World leaders are meeting in Bali, Indonesia, for the 17th annual G20 summit where issues of food security, energy security, and global economic stability is expected to dominate talks.
Indonesian President Joko Widodo welcomed 17 leaders of the G20 countries who confirmed attendance, among them US President Joe Biden and Chinese President Xi Jinping, who met face-to-face in Bali the day before the start of the summit.
According to a White House statement, the two leaders spoke candidly about their respective priorities and intentions across a range of issues, welcoming “ongoing efforts to address specific issues in U.S.-China bilateral relations”.
What is the G20 and what does it achieve?
Taking place annually since 1999, the G20 forum convenes both the world’s major advanced and emerging economies to cooperate on the most important issues of the global economic and financial agenda.
Supported by several international organisations including the IMF, UN, and World Bank, the G20 is made up of 19 countries and one economic region, which together represent around 90% of global GDP, 80% of global trade, and two-thirds of the world’s population.
The 19 member states include Argentina, Australia, Brazil, Canada, China, France, Germany, India, Indonesia, Italy, Japan, Mexico, Russia, Saudi Arabia, South Africa, South Korea, Turkey, UK, US – with the EU making up the 20th member.
The objectives of the G20 forum, which is chaired by a different member each year, are to coordinate policy aimed at achieving global economic stability and sustainable growth, promote financial regulations that reduce risks and prevent future financial crises, and create a new international financial architecture.
G20 – how it began and evolved
Formed in 1999 in response to the Asian financial crisis, the G20 (Group of Twenty) was initially focused on general macroeconomic policy but has since broadened into a forum that addresses urgent issues, from food security to climate change.
Originally a convening of the Finance Ministers and Central Bank Governors of advanced and emerging countries, the G20 first took place in Berlin, Germany, and has been held annually since in different countries.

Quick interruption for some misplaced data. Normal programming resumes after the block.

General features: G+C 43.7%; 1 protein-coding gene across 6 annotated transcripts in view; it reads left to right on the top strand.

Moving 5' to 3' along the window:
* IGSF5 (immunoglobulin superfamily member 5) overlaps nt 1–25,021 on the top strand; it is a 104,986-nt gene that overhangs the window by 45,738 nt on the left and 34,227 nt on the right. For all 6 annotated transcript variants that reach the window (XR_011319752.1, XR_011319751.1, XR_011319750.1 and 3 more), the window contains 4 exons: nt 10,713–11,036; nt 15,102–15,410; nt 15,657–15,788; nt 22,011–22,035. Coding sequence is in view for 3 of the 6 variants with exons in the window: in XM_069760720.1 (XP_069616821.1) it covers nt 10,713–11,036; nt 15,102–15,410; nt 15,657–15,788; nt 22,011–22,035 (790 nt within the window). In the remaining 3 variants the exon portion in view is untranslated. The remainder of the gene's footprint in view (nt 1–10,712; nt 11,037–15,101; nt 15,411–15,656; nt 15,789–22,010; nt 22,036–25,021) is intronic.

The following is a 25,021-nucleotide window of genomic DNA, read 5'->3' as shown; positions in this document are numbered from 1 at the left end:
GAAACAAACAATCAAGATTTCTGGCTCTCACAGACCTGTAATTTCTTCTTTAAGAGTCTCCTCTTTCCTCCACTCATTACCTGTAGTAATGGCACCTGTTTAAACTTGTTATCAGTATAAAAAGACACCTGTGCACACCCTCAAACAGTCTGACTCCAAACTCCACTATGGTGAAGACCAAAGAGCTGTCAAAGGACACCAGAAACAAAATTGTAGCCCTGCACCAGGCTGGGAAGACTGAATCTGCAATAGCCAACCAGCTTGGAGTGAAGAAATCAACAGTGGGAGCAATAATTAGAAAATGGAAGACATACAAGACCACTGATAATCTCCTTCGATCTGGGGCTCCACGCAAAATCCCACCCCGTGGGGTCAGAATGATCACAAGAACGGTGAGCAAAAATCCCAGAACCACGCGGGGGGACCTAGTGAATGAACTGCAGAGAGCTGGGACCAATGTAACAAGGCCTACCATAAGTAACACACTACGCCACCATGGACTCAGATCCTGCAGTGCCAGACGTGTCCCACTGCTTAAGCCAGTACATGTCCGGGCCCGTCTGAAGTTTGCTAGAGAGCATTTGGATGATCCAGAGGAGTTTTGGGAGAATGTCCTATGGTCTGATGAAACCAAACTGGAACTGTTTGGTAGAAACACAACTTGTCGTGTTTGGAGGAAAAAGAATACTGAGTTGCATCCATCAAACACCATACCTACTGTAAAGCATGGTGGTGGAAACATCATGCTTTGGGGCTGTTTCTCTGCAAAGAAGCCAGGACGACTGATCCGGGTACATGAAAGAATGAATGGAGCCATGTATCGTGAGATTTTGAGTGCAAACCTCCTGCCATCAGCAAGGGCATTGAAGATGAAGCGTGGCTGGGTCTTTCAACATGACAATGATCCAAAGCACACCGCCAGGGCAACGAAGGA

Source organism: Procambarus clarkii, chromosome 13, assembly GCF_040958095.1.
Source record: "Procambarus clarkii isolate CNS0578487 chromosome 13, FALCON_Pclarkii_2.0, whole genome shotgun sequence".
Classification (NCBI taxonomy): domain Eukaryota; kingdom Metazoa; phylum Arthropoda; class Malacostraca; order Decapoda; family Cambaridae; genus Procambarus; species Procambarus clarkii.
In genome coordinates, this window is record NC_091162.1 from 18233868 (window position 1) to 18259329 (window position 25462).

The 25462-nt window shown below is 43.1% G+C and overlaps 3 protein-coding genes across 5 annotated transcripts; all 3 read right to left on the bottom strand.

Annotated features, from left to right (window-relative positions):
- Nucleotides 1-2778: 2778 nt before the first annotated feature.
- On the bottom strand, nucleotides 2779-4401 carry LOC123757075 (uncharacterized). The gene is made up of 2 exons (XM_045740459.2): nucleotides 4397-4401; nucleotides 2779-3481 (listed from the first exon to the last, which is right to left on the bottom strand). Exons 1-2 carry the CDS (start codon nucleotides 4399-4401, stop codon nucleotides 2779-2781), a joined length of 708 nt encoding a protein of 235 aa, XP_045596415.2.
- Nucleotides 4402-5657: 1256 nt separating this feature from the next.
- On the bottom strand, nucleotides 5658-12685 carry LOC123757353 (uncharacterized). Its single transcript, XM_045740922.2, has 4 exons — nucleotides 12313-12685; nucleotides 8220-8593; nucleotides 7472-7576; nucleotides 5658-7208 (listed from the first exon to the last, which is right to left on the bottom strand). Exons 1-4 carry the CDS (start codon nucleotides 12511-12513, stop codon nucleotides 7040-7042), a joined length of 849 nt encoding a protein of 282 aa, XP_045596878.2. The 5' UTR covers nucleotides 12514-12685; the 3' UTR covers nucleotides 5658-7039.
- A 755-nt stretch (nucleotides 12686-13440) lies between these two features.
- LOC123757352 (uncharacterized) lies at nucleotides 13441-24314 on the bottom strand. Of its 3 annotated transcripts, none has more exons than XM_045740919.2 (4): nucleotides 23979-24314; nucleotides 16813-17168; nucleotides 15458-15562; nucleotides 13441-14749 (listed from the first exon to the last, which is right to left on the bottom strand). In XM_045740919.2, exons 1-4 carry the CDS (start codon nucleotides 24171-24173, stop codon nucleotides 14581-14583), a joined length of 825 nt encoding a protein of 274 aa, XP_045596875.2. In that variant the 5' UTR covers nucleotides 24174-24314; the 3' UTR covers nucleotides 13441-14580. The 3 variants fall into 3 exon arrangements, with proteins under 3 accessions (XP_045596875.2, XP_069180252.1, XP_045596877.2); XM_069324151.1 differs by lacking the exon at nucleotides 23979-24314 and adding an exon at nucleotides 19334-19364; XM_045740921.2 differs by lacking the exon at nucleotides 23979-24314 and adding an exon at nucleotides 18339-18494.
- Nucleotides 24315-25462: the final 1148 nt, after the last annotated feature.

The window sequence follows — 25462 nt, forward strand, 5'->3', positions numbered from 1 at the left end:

In 2008, the G20 was raised to Summit level to address the global financial and economic crisis of 2008 with the First Summit hosted by the US President in Washington. Here, leaders discussed the causes of the crisis and agreed to implement an Action Plan around the objectives of restoring global growth, strengthening the international financial system, and reforming international financial institutions.
Subsequent Summits with world leaders, held annually, have taken place in London (2009), Toronto and Seoul (2010), Cannes (2011), Mexico (2012), St Petersburg (2013), Sydney (2014), Istanbul (2015), Hangzhou (2016), Baden-Baden (2017), Fukuoka (2019), Rome (2021) and other countries addressing the varied economic issues of the time – from reviewing the global economic situation in the backdrop of the Eurozone/Greek crisis in Cannes in 2011 to discussing steps to tackle climate change and a pandemic recovery in Rome in 2021.
Among achievements from the G20’s policy agenda over the 17 years:
- London – 2009 Agreement on a US$1.1 trillion injection of financial aid into the global economy to avert the threat of global depression.
- Toronto – 2010 ‘Development’ was introduced or the first time on the G20 agenda to be addressed through a High-Level Development Working Group (DWG)
- Cannes – 2011 Adoption of an action plan to support the development and deepening of local bond markets
- St Petersburg – 2013 Leaders agreed on a roadmap towards strengthening oversight and regulation of shadow banking
The next G20 is expected to take place in September 2023 in India, by which time India is predicted to have overtaken China as the most populated country on the planet and Brazil and South Africa are planned for 2024 and 2025, respectively.
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